THE MAKING OF SAMUEL BECKETT'S MALONE MEURT/MALONE DIES
Dirk Van Hulle, Pim Verhulst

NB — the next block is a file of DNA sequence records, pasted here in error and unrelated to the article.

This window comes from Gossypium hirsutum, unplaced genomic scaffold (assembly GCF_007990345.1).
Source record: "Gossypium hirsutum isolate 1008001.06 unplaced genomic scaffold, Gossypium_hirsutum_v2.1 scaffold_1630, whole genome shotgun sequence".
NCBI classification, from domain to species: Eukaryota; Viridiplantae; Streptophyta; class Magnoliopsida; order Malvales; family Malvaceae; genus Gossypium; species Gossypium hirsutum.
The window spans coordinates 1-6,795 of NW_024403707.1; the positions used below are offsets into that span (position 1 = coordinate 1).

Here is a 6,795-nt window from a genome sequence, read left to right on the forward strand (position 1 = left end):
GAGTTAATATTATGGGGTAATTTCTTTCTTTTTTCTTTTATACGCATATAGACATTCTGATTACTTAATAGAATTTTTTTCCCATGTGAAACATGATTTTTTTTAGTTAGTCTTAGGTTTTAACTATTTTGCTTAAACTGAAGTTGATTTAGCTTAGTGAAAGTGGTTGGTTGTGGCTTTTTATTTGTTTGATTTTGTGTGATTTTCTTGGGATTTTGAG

This volume analyses the genesis of Beckett’s novel Malone meurt /Malone Dies. Written in French in 1947–1948, and translated into English by the author in 1954–1956, it is the second part of the so-called ‘Trilogy’, preceded by Molloy and followed by L’Innommable / The Unnamable. Because Malone’s account approximates a diary, this book starts from H. Porter Abbott’s notion of ‘diary fiction’ to examine the surviving manuscripts, typescripts, and pre-book publication extracts. Even though the writing process of Malone meurt almost coincides with the progression of the narrative, illustrating what Louis Hay has called ‘écriture à processus’, Beckett made substantial changes to the text, which can be interpreted as a critique of Honoré de Balzac’s programmatic writing method. This analysis extends to the genesis of Malone Dies (Beckett’s English translation of the novel), which alludes to Balzac’s novel Louis Lambert, in order to show that self-translation is a crucial and integral part of Beckett’s bilingual autographic project.